Cracking down on government corruption

1. If presidential candidates disclosed their tax returns, the American people would not have to spend years wondering what interests the president could be beholden to or whether the president has paid their fair share. 

  • The For the People Act would require the president, vice president and candidates for those offices from major parties to disclose 10 years of personal tax returns, as well as 10 years of returns for businesses of which they are the sole or principal owner. 

2. If presidents and vice presidents were required to divest from their conflicts of interest before taking the oath of office, the president could not rake in $1.6 billion in side revenue and income and groups like CREW would not have to sue them for violating the Constitution. 

  • The For the People Act would require the president and vice president to divest from personal financial interests that could pose a conflict with their official duties—just like other executive branch employees must. 

3. If Supreme Court Justices were held to a code of ethics, like every other federal judge, then justices may have to recuse themselves from cases involving family members’ former employers. Like Justice Amy Coney Barrett, who failed to recuse from a case before the Supreme Court about Shell.

  • The For the People Act would require a code of ethics for the entire federal judiciary, including Supreme Court justices, which could deal with issues like recusal, financial disclosures, outside employment and partisan political engagement.

4. If cabinet members and senior administration officials’ private flights were restricted, people like Tom Price and Scott Pruitt would not be able to use tens of thousands of taxpayer dollars on travel.

  • The For the People Act would restrict taxpayer-funded travel on private planes by Cabinet members and senior appointees, except in cases where there are no commercial flights available.   

5. If members of the House were banned from serving on corporate boards, we would not have to worry about using their positions to enrich themselves or  to go easy on the companies they profit from. Like former Rep. Chris Collins did with Innate Immunotherapeutics back in 2017.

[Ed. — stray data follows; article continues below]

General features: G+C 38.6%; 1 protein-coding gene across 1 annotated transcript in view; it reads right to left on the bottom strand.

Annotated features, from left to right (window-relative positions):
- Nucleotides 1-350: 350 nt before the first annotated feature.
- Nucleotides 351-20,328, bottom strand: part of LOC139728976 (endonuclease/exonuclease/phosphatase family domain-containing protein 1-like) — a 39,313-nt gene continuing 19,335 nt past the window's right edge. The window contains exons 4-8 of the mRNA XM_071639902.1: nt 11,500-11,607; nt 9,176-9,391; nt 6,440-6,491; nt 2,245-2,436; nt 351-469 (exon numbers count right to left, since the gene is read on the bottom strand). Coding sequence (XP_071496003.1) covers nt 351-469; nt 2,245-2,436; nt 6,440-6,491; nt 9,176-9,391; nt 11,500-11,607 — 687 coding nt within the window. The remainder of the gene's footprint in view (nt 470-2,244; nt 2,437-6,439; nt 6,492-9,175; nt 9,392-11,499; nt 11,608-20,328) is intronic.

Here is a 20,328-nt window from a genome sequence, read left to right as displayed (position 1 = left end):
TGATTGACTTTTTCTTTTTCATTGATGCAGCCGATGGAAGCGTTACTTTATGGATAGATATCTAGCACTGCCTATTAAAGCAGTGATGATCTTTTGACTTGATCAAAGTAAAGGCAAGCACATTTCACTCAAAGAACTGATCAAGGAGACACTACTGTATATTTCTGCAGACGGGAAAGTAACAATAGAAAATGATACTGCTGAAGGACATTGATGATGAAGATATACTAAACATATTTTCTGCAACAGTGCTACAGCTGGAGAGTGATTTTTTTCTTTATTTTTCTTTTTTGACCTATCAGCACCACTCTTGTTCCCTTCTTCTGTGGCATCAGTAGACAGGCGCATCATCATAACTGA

• The For the People Act would significantly strengthen conflict of interest rules for members of Congress, including banning House members from serving on the boards of for-profit entities, and would restrict the ability of members of Congress from working to further their own financial interests or that of family members. 


Fighting big money in politics

6. If members of Congress were more accountable to their constituents rather than to their wealthy donors, they would be less likely to get away with inciting an insurrection or going on tropical vacations during a crisis in their state. 

  • The For the People Act would create a voluntary small-donor matching program for House races, as well as piloting  a voucher program in three states, which would enable candidates to run for office without relying on wealthy donors.

7. If political donors’ names were associated with the advertisements and dark money groups  they funded, they could be held accountable for that spending, rather than saying one thing in public and doing another in private—and groups like CREW wouldn’t have to go to court to force that disclosure.

  • The For the People Act would require groups spending more than $10,000 on elections to disclose, with limited exceptions, donors giving more than $10,000, as well as require disclosure of such donations to groups that then transfer the funds to other groups for spending on elections. It would also require outside groups to disclose their top donors in all video, audio or online political ads. 

8. If the FEC actually did its job, groups like CREW would not have to sue the FEC  to make sure there were consequences when dark money groups break the law.

  • The For the People Act would reform the FEC, including lowering the number of commissioners to five to prevent tie votes, streamlining the FEC enforcement process, and allow for more judicial review of the FEC’s decisions.


Getting out the vote and making it count

9. If voter registration and election procedures were  modernized, more Americans would be able to make their voices heard more easily. This would shift power from big money donors and corporations back to the people.

  • The For the People Act would significantly modernize voter registration by requiring states to implement same-day and automatic voter registration for federal elections. It would also require states to offer at least two weeks of early voting and require states to allow any eligible voter to vote by mail in federal elections.

10. If states stopped gerrymandering congressional districts based on race and party, elections would be more about whose policies voters liked, rather than what side of the street they happen to live on.

  • The For the People Act would ban partisan gerrymandering and include stronger protections for racial, ethnic and language minorities in redistricting. It would also require states to use independent redistricting commissions for congressional redistricting, changing it from the current partisan process in many states.